Saturday, December 15, 2012

The Age of Miracles

Between the fiscal cliff and the Mayan Apocalypse, we are hearing a lot about "end of the world"scenarios these days.  But in most cases, the emphasis seems to be on the dramatic event itself, leaving unanswered the question, "OK, what then?"  What might/would/could/should happen after these events.  What if, by some miracle or fluke or twist of fate, some people actually survive?  What kind of life (or existence) might they expect?  Would I be able to make it under such circumstances?  Would I even want to try?

Perhaps these questions are not new to you.  Maybe you too have found yourself discussing these kinds of topics around the table after Thanksgiving [family gatherings can be a kind of mini-apocalypse, after all, so this may be fitting].  If you, like me, have been subjected to detailed descriptions of your relatives' aspirations to post-apocalyptic heroics, and found them more than a little hubris, you will find Karen Thompson Walker's The Age of Miracles a refreshing alternative.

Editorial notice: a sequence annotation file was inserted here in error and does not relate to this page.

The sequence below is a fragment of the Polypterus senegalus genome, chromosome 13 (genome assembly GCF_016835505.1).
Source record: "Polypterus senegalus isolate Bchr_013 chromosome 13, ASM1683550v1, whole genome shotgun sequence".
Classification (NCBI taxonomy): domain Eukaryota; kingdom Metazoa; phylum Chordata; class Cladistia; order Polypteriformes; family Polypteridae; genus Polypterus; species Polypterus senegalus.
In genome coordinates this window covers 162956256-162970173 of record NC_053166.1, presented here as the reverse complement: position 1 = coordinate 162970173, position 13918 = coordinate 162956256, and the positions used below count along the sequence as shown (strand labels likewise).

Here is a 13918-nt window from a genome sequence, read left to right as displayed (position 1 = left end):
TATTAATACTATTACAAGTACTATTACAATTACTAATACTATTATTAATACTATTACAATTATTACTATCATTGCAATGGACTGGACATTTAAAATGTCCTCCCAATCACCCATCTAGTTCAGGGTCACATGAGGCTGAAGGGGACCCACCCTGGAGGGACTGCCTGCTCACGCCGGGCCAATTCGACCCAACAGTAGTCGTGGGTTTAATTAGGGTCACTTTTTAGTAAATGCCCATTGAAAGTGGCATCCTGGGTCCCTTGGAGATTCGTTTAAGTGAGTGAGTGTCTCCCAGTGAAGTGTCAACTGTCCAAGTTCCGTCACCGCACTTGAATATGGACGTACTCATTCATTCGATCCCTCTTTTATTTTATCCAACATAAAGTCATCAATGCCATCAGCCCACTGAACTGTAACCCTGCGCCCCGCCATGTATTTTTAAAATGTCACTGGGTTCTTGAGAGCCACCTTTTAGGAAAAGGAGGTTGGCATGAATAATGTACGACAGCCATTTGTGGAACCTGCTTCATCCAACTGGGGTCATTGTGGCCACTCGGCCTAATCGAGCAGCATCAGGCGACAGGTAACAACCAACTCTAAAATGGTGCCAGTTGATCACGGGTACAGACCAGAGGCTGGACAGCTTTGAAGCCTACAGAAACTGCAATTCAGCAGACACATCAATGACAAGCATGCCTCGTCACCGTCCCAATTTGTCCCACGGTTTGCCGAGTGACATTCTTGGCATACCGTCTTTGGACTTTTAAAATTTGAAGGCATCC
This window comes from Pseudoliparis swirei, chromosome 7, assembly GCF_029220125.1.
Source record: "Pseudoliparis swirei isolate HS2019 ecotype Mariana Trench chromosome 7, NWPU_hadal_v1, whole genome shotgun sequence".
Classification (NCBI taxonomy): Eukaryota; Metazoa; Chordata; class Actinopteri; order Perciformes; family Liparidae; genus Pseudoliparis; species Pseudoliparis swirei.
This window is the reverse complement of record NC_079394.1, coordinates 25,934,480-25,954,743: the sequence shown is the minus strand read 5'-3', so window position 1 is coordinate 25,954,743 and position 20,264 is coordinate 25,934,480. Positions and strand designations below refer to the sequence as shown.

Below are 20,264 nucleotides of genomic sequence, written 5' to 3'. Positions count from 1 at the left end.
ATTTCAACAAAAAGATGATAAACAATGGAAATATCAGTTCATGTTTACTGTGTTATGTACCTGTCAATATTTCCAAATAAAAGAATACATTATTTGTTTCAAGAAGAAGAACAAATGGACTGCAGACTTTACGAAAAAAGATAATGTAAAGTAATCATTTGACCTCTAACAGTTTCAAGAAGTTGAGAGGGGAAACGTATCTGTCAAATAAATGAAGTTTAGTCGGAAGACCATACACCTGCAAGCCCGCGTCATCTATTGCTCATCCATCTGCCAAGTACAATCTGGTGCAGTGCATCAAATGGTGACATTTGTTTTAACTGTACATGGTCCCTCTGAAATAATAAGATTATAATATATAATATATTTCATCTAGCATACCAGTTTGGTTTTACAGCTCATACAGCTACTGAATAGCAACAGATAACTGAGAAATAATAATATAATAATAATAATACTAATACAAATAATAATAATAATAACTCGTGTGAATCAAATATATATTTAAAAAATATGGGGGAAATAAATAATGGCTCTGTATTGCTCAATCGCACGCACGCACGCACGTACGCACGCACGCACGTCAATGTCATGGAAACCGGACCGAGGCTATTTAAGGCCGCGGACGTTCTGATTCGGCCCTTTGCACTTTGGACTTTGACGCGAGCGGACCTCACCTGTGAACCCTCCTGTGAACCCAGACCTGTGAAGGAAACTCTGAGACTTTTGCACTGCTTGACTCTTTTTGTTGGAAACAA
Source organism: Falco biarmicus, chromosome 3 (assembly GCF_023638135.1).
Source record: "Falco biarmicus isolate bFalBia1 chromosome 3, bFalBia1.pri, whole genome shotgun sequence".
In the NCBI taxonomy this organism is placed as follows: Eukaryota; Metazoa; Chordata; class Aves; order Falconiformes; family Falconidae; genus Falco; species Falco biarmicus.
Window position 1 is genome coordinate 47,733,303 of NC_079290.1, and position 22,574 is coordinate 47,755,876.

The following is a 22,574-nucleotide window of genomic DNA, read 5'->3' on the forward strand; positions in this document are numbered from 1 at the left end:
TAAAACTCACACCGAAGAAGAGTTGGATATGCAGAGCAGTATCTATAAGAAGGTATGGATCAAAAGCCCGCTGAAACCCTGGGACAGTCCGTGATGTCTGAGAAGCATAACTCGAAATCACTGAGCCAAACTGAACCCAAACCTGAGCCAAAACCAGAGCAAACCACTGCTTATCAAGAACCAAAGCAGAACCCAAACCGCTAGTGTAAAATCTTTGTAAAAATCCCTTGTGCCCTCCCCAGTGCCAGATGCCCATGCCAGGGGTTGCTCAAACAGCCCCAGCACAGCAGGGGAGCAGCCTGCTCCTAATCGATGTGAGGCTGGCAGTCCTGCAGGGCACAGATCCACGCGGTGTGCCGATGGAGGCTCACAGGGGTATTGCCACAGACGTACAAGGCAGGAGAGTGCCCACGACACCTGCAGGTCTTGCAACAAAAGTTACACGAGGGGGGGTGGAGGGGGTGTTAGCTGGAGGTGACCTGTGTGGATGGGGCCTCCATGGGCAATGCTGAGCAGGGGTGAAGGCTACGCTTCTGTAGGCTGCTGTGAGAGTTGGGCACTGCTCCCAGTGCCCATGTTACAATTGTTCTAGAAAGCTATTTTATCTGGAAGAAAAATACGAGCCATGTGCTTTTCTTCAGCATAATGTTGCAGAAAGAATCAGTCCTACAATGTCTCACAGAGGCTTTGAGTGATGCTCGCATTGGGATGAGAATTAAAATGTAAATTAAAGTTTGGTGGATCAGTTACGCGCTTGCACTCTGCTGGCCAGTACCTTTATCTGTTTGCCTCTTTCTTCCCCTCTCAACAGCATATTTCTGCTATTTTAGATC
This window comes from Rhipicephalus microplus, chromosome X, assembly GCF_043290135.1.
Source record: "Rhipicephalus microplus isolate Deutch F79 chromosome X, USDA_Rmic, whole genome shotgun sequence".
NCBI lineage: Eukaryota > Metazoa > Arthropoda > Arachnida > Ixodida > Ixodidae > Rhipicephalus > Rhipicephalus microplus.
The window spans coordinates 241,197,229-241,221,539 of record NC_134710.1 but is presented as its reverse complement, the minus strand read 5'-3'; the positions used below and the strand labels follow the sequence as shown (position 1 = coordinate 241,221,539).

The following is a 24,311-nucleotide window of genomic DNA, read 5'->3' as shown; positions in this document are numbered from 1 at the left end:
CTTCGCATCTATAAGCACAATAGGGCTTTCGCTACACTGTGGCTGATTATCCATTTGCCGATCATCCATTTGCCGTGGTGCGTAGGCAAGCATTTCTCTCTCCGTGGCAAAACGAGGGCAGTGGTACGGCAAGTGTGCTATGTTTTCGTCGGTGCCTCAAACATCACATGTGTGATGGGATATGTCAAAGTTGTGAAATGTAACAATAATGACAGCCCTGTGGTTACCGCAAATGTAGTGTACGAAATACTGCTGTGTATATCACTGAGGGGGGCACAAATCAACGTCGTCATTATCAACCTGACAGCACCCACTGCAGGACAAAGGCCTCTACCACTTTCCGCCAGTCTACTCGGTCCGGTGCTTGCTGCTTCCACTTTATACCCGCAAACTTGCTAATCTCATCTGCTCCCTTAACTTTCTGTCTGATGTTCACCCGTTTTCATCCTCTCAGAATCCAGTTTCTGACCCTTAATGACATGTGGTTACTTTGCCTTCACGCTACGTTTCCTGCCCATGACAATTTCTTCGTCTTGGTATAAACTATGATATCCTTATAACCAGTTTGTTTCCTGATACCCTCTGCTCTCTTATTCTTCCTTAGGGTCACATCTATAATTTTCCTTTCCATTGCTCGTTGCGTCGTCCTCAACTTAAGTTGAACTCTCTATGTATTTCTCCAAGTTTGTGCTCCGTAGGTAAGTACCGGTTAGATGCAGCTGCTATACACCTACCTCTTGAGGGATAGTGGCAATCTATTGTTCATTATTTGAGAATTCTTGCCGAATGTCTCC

Walker's novel does feature a natural disaster, and some of her main characters are at times heroic.  But it is not really about the disaster, nor is it an epic of human triumph.  Quite the opposite, really.  The natural disaster, an in-explicable slowing of the earth's rotation, is never explained.  And all of humanity's best efforts to try to overcome the effects of "the slowing" prove to be failures.

Instead, Walker's book is a story of "after" - of the lingering, gradual effects of the natural disaster, and the efforts of ordinary people to adapt to these effects, or to carry on with "normal" life despite them.  And in their attempts, and their failures, we find a reflection of ourselves that is believable enough to make this story disturbing.  And, it might give you something to talk about at family dinners over the holidays.

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